The commonly understood definition of “irrevocable” is: unchangeable, unalterable, immutable, cast in stone, not able to be revoked.1 During the past couple of decades, however, the term “irrevocable,” as used in estate planning, has taken on a new, counter-intuitive meaning. In the 21st century, a trust that’s said to be irrevocable2 is, in truth, often nothing of the sort.
A New Meaning
Numerous legal mechanisms have evolved to facilitate reformation, modification, rescission, termination and decanting of irrevocable trusts. For example:
• Twenty-nine states3 and the District of Columbia have enacted the Uniform Trust Code (UTC) with various state-specific modifications. The legislatures of two additional states4 are considering enactment.
• UTC Section 111 allows interested persons to enter into a binding nonjudicial settlement agreement with respect to any matter involving a trust, so long as a material purpose of the trust isn’t thereby violated. Presumably, to invoke UTC Section 111, there must be a matter that requires resolution, but that would appear to be an easily surmountable challenge.
• UTC Section 411(a) authorizes the settlor and all beneficiaries to modify or terminate a noncharitable irrevocable trust, even if the modification or termination is inconsistent with a material purpose of the trust. An alternative version of UTC Section 411(a) requires the court to approve such a modification or termination if the court finds that the settlor and all beneficiaries have consented to it.
• UTC Section 411(b) provides that the court may order a modification or termination of a noncharitable irrevocable trust if all beneficiaries consent to the modification or termination and the court concludes that, in the case of modification, such action isn’t inconsistent with a material purpose of the trust or, in the case of termination, continuance of the trust isn’t necessary to achieve any material purpose of the trust. Material purposes aren’t readily to be inferred.5
• Under UTC Section 412(a), the court may modify the administrative or dispositive terms of a trust or terminate the trust if, because of circumstances not anticipated by the settlor, modification or termination will further the purposes of the trust.
• UTC Section 415 allows the court to reform the terms of a trust, even if unambiguous, to conform the terms to the settlor’s intention if it’s proved by clear and convincing evidence what the settlor’s intention was and that the terms of the trust were affected by a mistake of fact or law, whether in expression or inducement.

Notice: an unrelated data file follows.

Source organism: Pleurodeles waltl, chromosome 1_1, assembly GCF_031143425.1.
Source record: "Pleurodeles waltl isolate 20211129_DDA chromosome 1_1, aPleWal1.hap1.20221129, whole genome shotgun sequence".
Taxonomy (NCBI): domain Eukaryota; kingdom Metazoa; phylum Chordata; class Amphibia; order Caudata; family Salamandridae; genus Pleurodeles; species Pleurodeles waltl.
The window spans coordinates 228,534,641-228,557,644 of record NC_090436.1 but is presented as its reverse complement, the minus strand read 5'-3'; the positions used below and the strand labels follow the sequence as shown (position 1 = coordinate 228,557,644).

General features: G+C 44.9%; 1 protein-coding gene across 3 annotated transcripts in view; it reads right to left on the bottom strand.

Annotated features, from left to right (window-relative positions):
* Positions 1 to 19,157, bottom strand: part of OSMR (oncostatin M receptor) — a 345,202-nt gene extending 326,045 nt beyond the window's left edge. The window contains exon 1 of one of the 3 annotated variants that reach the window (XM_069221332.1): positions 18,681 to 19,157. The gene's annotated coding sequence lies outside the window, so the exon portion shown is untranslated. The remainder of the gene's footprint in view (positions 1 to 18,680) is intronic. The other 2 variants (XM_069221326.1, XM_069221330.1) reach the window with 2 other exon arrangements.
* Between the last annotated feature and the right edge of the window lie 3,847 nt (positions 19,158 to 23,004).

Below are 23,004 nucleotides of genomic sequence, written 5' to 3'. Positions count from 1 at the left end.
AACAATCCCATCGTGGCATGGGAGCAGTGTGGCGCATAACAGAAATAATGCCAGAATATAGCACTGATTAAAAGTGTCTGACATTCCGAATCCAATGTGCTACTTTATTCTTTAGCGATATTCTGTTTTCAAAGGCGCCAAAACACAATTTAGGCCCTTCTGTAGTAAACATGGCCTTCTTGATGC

• UTC Section 416 states that, to achieve the settlor’s tax objectives, the court may modify the terms of a trust in a manner that isn’t contrary to the settlor’s probable intention.
• Twenty-two states6 have enacted decanting statutes, which, to various extents, allow a trustee having a discretionary distribution power to exercise that power by distributing to a new trust rather than outright to the beneficiary to or for whom the trustee is empowered to distribute. Depending on the state, the new trust, as compared to the trust out of which the distribution was made, may have different standards for distribution, permit or direct distributions at a different time or times, create a new power of appointment and include different beneficiaries.
• Two states7 have enacted the Trust and Estate Dispute Resolution Act (TEDRA). Under TEDRA, all interested parties can enter into a binding agreement to resolve any matter involving a trust or an estate. The term “matter” is defined very broadly and includes construction of wills and trusts and the grant to a trustee of any necessary or desirable power. If the agreement is filed with the proper court, it’s deemed approved by the court and is equivalent to a final court order having binding effect on all interested persons.
• UTC Section 108 provides, among other things, that the trustee, after having given proper notice to “qualified beneficiaries,” may transfer the trust’s principal place of administration to another state. Transferring the principal place of administration will typically change the governing law to that of the transferee state with respect to administrative matters.8 In some instances, selected statutes of the state to which a trust’s principal place of administration has been transferred are explicitly made available to be used by such trust.9
Too Much Flexibility?